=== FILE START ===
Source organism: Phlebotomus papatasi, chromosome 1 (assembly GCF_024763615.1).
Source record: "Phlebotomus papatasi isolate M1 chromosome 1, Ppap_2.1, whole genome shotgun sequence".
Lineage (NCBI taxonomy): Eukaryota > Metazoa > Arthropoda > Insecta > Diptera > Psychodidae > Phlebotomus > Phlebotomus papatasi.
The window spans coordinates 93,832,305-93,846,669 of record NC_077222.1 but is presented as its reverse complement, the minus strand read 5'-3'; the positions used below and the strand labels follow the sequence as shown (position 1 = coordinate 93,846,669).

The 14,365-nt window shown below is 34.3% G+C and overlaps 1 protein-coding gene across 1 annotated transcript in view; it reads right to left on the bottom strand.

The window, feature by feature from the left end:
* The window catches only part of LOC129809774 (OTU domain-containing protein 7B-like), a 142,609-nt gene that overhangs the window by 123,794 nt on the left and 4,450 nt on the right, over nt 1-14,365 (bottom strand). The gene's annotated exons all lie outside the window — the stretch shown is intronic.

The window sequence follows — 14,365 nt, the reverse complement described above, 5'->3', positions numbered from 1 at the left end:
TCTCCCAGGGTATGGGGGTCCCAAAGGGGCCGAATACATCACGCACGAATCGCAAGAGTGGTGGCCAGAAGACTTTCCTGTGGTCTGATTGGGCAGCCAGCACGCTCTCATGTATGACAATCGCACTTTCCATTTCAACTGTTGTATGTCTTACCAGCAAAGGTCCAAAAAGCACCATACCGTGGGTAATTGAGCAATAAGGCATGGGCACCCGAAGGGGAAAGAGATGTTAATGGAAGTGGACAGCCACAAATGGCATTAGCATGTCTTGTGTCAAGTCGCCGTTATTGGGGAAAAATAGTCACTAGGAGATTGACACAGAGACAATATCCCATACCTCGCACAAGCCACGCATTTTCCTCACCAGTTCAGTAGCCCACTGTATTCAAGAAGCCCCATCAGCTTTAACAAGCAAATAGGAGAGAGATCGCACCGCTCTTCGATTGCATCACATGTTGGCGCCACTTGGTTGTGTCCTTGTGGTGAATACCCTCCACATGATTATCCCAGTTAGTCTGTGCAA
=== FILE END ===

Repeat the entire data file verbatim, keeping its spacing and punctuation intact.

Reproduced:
Source organism: Phlebotomus papatasi, chromosome 1 (assembly GCF_024763615.1).
Source record: "Phlebotomus papatasi isolate M1 chromosome 1, Ppap_2.1, whole genome shotgun sequence".
Lineage (NCBI taxonomy): Eukaryota > Metazoa > Arthropoda > Insecta > Diptera > Psychodidae > Phlebotomus > Phlebotomus papatasi.
The window spans coordinates 93,832,305-93,846,669 of record NC_077222.1 but is presented as its reverse complement, the minus strand read 5'-3'; the positions used below and the strand labels follow the sequence as shown (position 1 = coordinate 93,846,669).

The 14,365-nt window shown below is 34.3% G+C and overlaps 1 protein-coding gene across 1 annotated transcript in view; it reads right to left on the bottom strand.

The window, feature by feature from the left end:
* The window catches only part of LOC129809774 (OTU domain-containing protein 7B-like), a 142,609-nt gene that overhangs the window by 123,794 nt on the left and 4,450 nt on the right, over nt 1-14,365 (bottom strand). The gene's annotated exons all lie outside the window — the stretch shown is intronic.

The window sequence follows — 14,365 nt, the reverse complement described above, 5'->3', positions numbered from 1 at the left end:
TCTCCCAGGGTATGGGGGTCCCAAAGGGGCCGAATACATCACGCACGAATCGCAAGAGTGGTGGCCAGAAGACTTTCCTGTGGTCTGATTGGGCAGCCAGCACGCTCTCATGTATGACAATCGCACTTTCCATTTCAACTGTTGTATGTCTTACCAGCAAAGGTCCAAAAAGCACCATACCGTGGGTAATTGAGCAATAAGGCATGGGCACCCGAAGGGGAAAGAGATGTTAATGGAAGTGGACAGCCACAAATGGCATTAGCATGTCTTGTGTCAAGTCGCCGTTATTGGGGAAAAATAGTCACTAGGAGATTGACACAGAGACAATATCCCATACCTCGCACAAGCCACGCATTTTCCTCACCAGTTCAGTAGCCCACTGTATTCAAGAAGCCCCATCAGCTTTAACAAGCAAATAGGAGAGAGATCGCACCGCTCTTCGATTGCATCACATGTTGGCGCCACTTGGTTGTGTCCTTGTGGTGAATACCCTCCACATGATTATCCCAGTTAGTCTGTGCAA